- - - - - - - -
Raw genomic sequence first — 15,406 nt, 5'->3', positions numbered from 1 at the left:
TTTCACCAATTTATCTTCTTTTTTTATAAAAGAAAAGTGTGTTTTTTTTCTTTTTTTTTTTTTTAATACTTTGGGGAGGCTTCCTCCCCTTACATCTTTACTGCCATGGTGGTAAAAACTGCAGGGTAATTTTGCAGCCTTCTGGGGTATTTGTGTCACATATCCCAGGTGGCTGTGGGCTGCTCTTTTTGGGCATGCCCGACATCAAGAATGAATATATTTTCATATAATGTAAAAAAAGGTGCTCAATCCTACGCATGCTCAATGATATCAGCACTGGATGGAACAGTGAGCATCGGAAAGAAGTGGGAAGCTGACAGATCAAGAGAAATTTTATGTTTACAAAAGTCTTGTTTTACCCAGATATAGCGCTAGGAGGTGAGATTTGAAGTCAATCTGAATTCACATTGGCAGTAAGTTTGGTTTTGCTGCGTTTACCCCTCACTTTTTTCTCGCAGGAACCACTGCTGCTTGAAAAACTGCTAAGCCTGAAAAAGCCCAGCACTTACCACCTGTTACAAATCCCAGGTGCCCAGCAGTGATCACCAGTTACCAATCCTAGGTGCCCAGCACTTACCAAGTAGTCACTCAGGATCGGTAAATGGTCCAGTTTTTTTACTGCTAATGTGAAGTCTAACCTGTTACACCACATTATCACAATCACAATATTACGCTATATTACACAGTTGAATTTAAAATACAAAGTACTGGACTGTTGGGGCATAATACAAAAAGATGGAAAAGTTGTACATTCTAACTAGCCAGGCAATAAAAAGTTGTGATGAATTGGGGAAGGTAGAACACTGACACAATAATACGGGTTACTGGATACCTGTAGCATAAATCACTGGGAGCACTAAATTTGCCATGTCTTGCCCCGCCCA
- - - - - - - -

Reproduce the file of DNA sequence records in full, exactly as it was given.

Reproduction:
Raw genomic sequence first — 15,406 nt, 5'->3', positions numbered from 1 at the left:
TTTCACCAATTTATCTTCTTTTTTTATAAAAGAAAAGTGTGTTTTTTTTCTTTTTTTTTTTTTTAATACTTTGGGGAGGCTTCCTCCCCTTACATCTTTACTGCCATGGTGGTAAAAACTGCAGGGTAATTTTGCAGCCTTCTGGGGTATTTGTGTCACATATCCCAGGTGGCTGTGGGCTGCTCTTTTTGGGCATGCCCGACATCAAGAATGAATATATTTTCATATAATGTAAAAAAAGGTGCTCAATCCTACGCATGCTCAATGATATCAGCACTGGATGGAACAGTGAGCATCGGAAAGAAGTGGGAAGCTGACAGATCAAGAGAAATTTTATGTTTACAAAAGTCTTGTTTTACCCAGATATAGCGCTAGGAGGTGAGATTTGAAGTCAATCTGAATTCACATTGGCAGTAAGTTTGGTTTTGCTGCGTTTACCCCTCACTTTTTTCTCGCAGGAACCACTGCTGCTTGAAAAACTGCTAAGCCTGAAAAAGCCCAGCACTTACCACCTGTTACAAATCCCAGGTGCCCAGCAGTGATCACCAGTTACCAATCCTAGGTGCCCAGCACTTACCAAGTAGTCACTCAGGATCGGTAAATGGTCCAGTTTTTTTACTGCTAATGTGAAGTCTAACCTGTTACACCACATTATCACAATCACAATATTACGCTATATTACACAGTTGAATTTAAAATACAAAGTACTGGACTGTTGGGGCATAATACAAAAAGATGGAAAAGTTGTACATTCTAACTAGCCAGGCAATAAAAAGTTGTGATGAATTGGGGAAGGTAGAACACTGACACAATAATACGGGTTACTGGATACCTGTAGCATAAATCACTGGGAGCACTAAATTTGCCATGTCTTGCCCCGCCCA